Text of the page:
When all the actors finally appear willing to join, the most crucial element of all, the generator, refuses to work. While collective despair looms, it dawns on the community that an existential realm has been left out. That is, on the other side of the crystal.

 

The elders [ray-e-mandreny] call for a ritual blessing of the land for which they need to address the ancestors. They send one of the younger boys to buy some locally brewed rum in town. After a few hours of trying, the generator still does not reveal any sign of life. A palpable silence can be felt when one of the elders leads in prayer.

 

 

Learn more about the meaning of  "the other side of the crystal" in the dedicated story on this page.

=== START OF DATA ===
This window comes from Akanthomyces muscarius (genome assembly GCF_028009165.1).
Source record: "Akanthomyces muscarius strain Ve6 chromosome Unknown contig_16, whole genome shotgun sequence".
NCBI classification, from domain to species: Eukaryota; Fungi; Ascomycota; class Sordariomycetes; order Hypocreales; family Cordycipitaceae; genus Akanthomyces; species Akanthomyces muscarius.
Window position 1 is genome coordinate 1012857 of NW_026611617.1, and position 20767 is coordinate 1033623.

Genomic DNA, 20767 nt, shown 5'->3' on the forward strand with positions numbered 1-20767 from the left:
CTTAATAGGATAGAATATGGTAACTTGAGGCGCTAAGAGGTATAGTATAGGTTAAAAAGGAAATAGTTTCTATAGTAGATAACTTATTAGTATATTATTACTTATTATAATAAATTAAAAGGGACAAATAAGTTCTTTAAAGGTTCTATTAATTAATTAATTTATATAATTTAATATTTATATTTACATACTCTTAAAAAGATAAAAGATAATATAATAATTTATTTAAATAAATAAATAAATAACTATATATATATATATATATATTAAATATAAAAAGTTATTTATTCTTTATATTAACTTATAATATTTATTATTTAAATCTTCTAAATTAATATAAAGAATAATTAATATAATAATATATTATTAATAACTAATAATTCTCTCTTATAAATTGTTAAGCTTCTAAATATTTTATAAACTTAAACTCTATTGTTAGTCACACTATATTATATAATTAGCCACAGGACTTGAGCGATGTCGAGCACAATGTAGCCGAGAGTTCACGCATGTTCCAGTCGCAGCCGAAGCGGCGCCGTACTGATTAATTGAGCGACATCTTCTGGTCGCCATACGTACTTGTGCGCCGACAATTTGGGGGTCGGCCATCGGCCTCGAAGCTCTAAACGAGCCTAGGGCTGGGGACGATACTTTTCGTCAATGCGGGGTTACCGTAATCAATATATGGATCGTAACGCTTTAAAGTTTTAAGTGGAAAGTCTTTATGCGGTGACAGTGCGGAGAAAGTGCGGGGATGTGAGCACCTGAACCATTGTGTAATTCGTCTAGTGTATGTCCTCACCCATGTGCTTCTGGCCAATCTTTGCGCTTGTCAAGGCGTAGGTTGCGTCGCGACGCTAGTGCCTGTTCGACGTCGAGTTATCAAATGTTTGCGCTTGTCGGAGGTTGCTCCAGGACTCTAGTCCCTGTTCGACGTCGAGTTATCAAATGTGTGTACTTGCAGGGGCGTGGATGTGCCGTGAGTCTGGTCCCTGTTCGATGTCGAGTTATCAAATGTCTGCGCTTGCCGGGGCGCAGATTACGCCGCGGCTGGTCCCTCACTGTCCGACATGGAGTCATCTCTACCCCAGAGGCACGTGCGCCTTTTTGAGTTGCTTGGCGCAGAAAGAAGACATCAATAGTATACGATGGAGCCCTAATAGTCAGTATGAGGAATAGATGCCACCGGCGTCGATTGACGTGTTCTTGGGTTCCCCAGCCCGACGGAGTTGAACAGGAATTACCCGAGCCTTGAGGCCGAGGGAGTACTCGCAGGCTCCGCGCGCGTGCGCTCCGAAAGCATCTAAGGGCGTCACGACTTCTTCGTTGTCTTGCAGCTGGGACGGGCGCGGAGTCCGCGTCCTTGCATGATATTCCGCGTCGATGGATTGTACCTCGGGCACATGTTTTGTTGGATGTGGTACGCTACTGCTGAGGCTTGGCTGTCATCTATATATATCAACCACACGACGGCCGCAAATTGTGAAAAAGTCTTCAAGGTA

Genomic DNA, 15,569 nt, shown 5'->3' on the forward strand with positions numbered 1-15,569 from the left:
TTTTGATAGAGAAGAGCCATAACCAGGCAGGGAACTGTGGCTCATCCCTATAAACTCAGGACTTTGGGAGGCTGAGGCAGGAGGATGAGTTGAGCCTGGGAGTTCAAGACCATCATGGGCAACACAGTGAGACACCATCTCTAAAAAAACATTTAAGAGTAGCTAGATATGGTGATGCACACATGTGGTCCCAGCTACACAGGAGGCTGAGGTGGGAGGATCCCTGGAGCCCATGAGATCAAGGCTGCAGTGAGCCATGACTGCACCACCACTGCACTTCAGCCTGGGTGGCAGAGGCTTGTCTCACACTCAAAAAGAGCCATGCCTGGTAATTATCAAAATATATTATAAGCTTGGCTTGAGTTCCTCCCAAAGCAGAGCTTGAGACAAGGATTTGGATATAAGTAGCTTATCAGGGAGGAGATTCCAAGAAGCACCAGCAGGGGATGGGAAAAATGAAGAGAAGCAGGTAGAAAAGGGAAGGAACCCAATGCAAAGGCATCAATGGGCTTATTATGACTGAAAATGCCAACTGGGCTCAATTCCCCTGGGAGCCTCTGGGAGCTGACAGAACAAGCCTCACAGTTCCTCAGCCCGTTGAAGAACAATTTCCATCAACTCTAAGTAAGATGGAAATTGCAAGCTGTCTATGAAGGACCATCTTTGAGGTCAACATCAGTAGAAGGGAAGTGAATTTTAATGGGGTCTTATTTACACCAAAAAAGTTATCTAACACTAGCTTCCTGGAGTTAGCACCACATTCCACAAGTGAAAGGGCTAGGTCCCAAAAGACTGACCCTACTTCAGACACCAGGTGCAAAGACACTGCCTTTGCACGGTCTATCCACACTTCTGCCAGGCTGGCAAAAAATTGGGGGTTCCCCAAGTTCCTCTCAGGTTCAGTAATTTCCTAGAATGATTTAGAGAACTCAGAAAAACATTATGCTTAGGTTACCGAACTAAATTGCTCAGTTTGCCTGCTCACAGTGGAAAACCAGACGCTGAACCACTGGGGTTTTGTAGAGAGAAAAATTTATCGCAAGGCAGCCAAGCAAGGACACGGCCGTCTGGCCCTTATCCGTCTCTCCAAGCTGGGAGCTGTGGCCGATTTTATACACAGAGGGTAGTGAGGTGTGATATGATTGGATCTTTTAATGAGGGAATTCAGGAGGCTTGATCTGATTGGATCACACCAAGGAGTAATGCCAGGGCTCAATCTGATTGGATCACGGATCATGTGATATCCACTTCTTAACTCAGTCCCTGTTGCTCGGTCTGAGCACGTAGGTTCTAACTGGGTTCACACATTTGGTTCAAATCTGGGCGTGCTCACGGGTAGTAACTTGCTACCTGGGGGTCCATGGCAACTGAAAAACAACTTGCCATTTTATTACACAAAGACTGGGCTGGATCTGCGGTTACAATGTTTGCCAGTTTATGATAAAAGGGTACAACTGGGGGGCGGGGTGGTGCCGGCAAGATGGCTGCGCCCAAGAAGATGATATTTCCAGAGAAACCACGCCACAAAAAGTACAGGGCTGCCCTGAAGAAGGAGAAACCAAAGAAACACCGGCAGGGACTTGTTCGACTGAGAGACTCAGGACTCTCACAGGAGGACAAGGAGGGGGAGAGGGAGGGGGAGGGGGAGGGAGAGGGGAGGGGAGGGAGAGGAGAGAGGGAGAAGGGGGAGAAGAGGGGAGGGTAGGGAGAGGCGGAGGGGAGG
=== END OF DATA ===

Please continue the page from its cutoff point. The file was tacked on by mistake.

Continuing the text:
Drilling continues

 

The technicians work throughout the unbearably hot day, while the rest of the villagers seek refuge under the shade of the tree.

 

After each additional pipe has been inserted into the soil, a sample is taken to carefully scrutinize the quality of the soil and to see if water is near. Is drinking water  found?

 

The following photos show this endeavour.

The technicians start twisting the drill into the borehole.

Villagers are witnessing the work.

The drill mechanism is leaking.

The work continues for two days, after which the villagers have access to potable water for the first time in their lives.

After a few weeks, when our team has already left the village, we receive the good news that the pump is widely used, and so the mayor has allocated money for another water pump.

Now, the second sub-village will get water too. Good things come to those who wait.

 

This is such spectacular news because the whole undertaking, from funding to constructing is done without any outside intervention. In other words, from beginning till the end it has become a Malagasy enterprise.